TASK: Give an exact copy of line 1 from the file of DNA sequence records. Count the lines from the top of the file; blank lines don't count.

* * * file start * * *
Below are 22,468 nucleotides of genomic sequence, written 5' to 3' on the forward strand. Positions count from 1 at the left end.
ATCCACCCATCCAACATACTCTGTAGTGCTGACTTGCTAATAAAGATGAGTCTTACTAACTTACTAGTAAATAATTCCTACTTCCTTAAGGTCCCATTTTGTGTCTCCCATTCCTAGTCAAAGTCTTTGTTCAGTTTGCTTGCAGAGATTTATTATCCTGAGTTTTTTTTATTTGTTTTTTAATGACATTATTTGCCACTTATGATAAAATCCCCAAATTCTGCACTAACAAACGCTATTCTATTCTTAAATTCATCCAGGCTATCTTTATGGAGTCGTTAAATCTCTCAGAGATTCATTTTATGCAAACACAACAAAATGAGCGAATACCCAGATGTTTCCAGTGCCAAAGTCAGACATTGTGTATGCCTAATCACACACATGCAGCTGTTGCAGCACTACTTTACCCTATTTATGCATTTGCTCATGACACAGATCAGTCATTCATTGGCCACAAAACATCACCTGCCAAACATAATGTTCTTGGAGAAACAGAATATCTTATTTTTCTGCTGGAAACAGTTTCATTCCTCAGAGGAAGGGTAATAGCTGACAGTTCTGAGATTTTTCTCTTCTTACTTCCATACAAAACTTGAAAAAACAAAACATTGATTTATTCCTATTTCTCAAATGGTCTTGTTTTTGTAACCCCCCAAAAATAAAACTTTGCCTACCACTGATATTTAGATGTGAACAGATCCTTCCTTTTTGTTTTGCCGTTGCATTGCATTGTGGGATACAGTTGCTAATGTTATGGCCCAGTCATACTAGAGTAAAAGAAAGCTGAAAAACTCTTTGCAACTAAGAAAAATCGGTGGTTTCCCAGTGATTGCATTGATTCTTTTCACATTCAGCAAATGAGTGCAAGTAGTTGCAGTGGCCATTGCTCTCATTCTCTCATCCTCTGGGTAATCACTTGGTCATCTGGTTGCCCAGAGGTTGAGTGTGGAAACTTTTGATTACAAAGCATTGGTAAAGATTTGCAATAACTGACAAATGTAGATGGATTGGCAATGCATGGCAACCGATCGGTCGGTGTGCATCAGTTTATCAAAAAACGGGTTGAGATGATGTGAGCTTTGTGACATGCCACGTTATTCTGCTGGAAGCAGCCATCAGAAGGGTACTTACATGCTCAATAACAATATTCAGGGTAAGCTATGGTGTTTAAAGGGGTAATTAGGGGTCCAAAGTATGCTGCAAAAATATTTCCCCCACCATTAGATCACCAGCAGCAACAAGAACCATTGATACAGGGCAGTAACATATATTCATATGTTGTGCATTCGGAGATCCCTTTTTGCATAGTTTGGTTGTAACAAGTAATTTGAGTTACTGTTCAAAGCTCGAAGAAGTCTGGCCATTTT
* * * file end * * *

Below are 22,468 nucleotides of genomic sequence, written 5' to 3' on the forward strand. Positions count from 1 at the left end.